Ban celebrities and influencers from gambling ads, new rules propose

Public consultation also suggests rules should include a 'strong appeal test' to protect young people from gambling harms.

'Lads, lads, lads': Ladbrokes ads has featured celebrities Brian Blessed (pictured) James Buckley and Kris Akabusi
'Lads, lads, lads': Ladbrokes ads has featured celebrities Brian Blessed (pictured) James Buckley and Kris Akabusi

Celebrities, sportspeople and social-media influencers could be banned from appearing in gambling ads as part of new rules designed to limit appeal to young people. 

The Committees of Advertising Practice, the body behind the Advertising Standards Authority watchdog’s decision-making, has launched a public consultation today on new rules and guidance to protect under-18s from potential gambling-related harms. 

The suggested changes in the consultation would mean the ASA would hold brands to account with a “strong appeal test”, which identifies content that resonates with under-18s, regardless of how the ads are viewed by adults. 

Ads would be banned from including a person or character who is likely to be followed by children and young teenagers. 

“The new restriction would have significant implications for gambling advertisers looking to promote their brands using prominent sports people and celebrities, and also individuals like social-media influencers,” the CAP said.

Child-oriented content, such as animated characters and superheroes, are already banned, but the new rules would also cover characters’ behaviour, language and fashion. 

The CAP is also considering strengthening the rules on how gambling is portrayed as a skill in advertising, because it “inappropriately” suggests that gamblers have a level of control over a bet that is unlikely to apply in practice.

It could also ban any marketing communications that imply bookmakers and casinos’ money-back offers are giving consumers a greater chance of security, as well as unrealistic portrayals of winners (for example, people winning easily or winning with their first bet).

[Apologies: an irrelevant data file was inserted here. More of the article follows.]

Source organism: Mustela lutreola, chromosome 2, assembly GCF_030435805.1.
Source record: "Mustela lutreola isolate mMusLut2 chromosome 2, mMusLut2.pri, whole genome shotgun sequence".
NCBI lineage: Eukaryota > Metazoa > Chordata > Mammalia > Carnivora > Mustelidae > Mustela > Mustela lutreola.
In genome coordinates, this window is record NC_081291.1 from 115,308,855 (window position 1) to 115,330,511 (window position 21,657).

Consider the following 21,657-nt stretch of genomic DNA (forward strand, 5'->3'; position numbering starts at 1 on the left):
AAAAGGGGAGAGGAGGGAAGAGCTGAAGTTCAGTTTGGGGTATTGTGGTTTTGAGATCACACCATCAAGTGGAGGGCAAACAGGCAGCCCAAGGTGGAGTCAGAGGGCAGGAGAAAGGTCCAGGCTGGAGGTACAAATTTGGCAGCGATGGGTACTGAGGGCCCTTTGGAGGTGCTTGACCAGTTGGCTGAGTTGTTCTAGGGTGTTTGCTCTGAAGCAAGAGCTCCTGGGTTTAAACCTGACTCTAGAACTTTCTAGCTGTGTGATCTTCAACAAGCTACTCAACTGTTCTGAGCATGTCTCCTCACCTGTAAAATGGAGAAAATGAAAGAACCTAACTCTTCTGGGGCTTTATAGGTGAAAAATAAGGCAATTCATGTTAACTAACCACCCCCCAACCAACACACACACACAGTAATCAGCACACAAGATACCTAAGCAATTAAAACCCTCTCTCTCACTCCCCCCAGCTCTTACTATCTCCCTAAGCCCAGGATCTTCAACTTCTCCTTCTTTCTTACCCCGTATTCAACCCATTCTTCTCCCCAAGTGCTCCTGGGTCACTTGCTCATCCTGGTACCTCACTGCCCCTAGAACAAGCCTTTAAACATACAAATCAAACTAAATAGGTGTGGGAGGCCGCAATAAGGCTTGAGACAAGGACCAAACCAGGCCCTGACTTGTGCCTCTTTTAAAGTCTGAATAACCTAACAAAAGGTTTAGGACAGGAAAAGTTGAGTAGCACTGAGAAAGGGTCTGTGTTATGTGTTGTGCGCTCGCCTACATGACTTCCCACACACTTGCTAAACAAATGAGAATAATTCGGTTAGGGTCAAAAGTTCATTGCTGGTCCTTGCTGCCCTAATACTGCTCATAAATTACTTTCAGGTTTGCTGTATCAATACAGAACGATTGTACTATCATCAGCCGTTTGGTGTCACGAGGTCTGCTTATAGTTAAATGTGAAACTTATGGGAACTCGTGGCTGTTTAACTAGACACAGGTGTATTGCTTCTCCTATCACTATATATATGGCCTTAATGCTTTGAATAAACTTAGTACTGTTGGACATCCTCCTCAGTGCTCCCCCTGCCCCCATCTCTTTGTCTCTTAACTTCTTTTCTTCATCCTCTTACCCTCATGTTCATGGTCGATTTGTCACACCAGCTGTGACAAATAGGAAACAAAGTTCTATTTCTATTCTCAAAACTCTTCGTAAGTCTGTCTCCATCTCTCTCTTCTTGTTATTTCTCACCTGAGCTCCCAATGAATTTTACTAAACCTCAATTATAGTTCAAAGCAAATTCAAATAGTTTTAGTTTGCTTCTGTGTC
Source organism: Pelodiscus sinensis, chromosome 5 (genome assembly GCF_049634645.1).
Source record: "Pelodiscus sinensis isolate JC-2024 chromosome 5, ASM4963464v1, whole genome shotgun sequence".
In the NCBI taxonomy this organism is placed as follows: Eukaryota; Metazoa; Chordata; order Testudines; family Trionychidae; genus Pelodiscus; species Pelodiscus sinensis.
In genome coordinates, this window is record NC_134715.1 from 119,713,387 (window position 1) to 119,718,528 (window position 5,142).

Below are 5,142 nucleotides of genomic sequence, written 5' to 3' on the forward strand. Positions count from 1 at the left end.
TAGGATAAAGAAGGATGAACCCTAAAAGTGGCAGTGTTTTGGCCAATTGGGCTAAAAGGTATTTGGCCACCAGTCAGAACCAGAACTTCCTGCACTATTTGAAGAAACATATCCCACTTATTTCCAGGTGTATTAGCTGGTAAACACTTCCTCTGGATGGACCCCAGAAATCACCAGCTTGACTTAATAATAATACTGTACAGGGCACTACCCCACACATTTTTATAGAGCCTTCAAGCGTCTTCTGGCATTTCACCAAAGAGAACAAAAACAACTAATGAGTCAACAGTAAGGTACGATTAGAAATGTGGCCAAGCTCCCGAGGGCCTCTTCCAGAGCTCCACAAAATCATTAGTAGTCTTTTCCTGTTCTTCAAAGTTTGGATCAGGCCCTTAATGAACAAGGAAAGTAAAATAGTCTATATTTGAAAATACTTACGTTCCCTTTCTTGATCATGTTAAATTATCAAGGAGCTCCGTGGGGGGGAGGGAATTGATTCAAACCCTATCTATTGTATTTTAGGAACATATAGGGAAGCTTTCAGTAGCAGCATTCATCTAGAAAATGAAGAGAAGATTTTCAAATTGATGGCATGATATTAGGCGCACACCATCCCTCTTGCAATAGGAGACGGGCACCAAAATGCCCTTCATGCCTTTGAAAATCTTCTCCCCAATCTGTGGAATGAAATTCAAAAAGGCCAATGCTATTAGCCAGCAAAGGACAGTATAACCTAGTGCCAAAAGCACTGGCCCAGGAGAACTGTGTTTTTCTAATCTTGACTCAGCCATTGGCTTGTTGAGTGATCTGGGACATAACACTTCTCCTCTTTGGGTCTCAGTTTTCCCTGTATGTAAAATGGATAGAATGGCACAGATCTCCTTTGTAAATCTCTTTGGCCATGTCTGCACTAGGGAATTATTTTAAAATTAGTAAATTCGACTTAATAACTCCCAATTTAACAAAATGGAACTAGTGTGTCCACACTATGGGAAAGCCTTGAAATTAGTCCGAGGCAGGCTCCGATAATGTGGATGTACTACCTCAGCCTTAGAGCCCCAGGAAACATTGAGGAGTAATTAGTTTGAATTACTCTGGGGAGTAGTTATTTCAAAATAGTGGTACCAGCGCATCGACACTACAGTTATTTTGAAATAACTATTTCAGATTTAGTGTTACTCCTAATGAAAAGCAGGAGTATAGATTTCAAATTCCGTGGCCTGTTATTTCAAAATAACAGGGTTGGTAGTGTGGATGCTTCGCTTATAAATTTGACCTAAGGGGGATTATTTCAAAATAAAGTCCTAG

Gambling ads have been allowed on UK television since 2007 when the Gambling Act came into force and form a highly lucrative sector for the ad industry. Gambling brands are among the largest ad accounts in terms of billings: they include Ladbrokes Coral (£92m), which appointed Bartle Bogle Hegarty last year, and Camelot (The National Lottery, £40m), which awarded its business to Adam & Eve/DDB in 2018. 

The CAP said the consultation comes in response to recent research commissioned by charity GambleAware, the findings of which suggest that the creative content of gambling and lotteries advertising has more potential than previously understood to have an adverse impact on under-18s and vulnerable adults.

Gambling marketing spend online has increased exponentially in recent years, which has created specific gambling risks for young people, the CAP added, while adult problem gambling rates have remained stable.

Director of the CAP Shahriar Coupal said: “The consultation proposes a strengthening of our rules and guidance, which will help us in our ongoing work to prevent children, young and other vulnerable people from being harmed or exploited by gambling advertising. It responds to valuable research commissioned by GambleAware that has highlighted how gambling ads have more potential than previously understood to adversely impact these audiences – that’s something we take very seriously and that we are aiming to address.”

 

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